At last, sweet relief arrives for fireys
For the first time in months, the Rural Fire Service has breathing room without a dangerous fire day on the horizon.
Granted a week-long reprieve from the bushfire crisis, crews will try to contain as many blazes as possible, particularly around areas that have turned into tourist ghost towns.
"It will probably be the best seven days we have had without a rise of very dangerous fire ratings coming towards us," RFS Commissioner Shane Fitzsimmons said on Saturday.
"So, some reprieve. An opportunity for firefighters and affected communities to consolidate, and allow us to try and get the upper hand on the fires."
Since the devastating bushfires of New Year's Eve, tourists have left the usually popular south coast in droves.
With cooler weather and favourable winds forecast over the next week, the RFS will work on containing fires skirting tourist havens in a bid to reinvigorate local economies.
"We need to get that tourism industry back on its feet during what is meant to be their busiest time of year," RFS Inspector Ben Shepherd said.
Eastern areas of the south coast, from Shoalhaven to Batemans Bay, received the all-clear on Saturday to reopen for business.
Bookings in towns that had been spared from the bushfires, such as Berry and Kiama, have been cancelled months in advance.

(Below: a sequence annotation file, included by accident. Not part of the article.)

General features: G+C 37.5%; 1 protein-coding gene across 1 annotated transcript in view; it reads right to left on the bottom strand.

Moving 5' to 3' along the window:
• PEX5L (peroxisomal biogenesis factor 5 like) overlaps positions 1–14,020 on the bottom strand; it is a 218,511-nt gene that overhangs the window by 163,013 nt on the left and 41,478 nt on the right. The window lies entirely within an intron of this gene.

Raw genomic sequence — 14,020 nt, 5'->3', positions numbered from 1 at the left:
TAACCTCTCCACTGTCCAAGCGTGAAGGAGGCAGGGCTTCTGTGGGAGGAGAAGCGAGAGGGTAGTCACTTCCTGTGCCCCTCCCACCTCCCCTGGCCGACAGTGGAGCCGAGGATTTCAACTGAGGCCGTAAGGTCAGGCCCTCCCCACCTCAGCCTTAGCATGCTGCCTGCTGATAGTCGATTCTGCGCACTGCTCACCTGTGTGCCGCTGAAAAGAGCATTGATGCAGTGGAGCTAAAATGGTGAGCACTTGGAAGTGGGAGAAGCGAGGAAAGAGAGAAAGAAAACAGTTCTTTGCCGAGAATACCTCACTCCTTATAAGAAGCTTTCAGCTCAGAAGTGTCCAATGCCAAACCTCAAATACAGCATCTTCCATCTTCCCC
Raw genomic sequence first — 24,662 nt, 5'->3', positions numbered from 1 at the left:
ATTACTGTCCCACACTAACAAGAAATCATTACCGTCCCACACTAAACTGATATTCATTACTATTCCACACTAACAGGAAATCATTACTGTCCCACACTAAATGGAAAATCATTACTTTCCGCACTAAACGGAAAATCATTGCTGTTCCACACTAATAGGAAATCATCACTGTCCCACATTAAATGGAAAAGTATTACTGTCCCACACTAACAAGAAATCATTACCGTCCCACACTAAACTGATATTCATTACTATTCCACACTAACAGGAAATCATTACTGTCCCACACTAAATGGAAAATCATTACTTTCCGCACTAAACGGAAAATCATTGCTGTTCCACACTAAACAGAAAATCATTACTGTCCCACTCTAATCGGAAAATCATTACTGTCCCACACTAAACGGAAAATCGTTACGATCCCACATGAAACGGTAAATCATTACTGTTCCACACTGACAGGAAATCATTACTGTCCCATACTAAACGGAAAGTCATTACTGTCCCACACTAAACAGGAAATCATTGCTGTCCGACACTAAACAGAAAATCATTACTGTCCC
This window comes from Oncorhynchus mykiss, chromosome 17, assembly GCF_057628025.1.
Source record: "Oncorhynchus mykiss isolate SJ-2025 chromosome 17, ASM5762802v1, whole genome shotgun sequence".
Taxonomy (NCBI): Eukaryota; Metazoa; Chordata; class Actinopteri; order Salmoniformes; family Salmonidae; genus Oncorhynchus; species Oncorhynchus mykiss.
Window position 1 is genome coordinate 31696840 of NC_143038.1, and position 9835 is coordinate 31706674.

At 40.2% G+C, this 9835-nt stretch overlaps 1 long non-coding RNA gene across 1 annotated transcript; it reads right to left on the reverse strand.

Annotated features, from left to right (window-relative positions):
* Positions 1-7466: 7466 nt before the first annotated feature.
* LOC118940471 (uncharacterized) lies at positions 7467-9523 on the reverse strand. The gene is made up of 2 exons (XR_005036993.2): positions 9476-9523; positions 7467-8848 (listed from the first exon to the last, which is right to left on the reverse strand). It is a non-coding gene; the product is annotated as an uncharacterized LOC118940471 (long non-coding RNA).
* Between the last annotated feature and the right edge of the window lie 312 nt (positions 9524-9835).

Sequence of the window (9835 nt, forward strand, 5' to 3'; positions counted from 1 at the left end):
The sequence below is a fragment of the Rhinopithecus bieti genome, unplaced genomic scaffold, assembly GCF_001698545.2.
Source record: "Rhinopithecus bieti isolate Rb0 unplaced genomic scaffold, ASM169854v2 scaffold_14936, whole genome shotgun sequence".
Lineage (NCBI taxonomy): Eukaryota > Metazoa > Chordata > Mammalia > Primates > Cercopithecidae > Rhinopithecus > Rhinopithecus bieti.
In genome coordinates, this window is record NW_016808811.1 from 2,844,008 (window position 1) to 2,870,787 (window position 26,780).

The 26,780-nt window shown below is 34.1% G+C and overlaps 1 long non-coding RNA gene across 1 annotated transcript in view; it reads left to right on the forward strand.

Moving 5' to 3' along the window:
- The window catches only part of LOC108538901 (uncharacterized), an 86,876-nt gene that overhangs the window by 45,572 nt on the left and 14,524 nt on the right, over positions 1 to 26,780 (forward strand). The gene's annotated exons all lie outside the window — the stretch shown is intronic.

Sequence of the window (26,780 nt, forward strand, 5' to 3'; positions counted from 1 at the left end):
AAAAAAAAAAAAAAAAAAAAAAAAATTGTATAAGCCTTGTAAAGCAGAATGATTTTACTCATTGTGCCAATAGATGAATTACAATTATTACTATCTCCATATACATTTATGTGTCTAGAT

Juliet Barr, of the Shoalhaven Tourism Advisory Group, said it had cost the region hundreds of millions in tourism dollars.
"Plan a road trip and keep these towns alive," she said.
Fire crews were also planning to backburn around the Erskine Creek fire, south of the Blue Mountains, and the Morton fire in the Southern Highlands.
The operations will be dependent on the weather with rain posing both a blessing and a curse for firefighters.
"Over the next week, we are seeing the potential for more moisture and more shower activity and more rainfall," Mr Fitzsimmons said.
The army will continue helping the RFS to get access to isolated communities by clearing roads. It has also set up a medical tent at Batemans Bay.
Authorities were on high alert for bad fire conditions on Friday, but escaped with no life or property loss.
One man working on a fire on his property in the Riverina region suffered serious burns.
Three large bushfires in southern NSW merged on Friday to form a mega-blaze stretching from the Victorian border across the Snowy Valleys and north to Tumut.
The fires flared up yesterday afternoon, a week after the tiny town of Batlow lost dozens of homes, and were upgraded to Watch and Act alert level.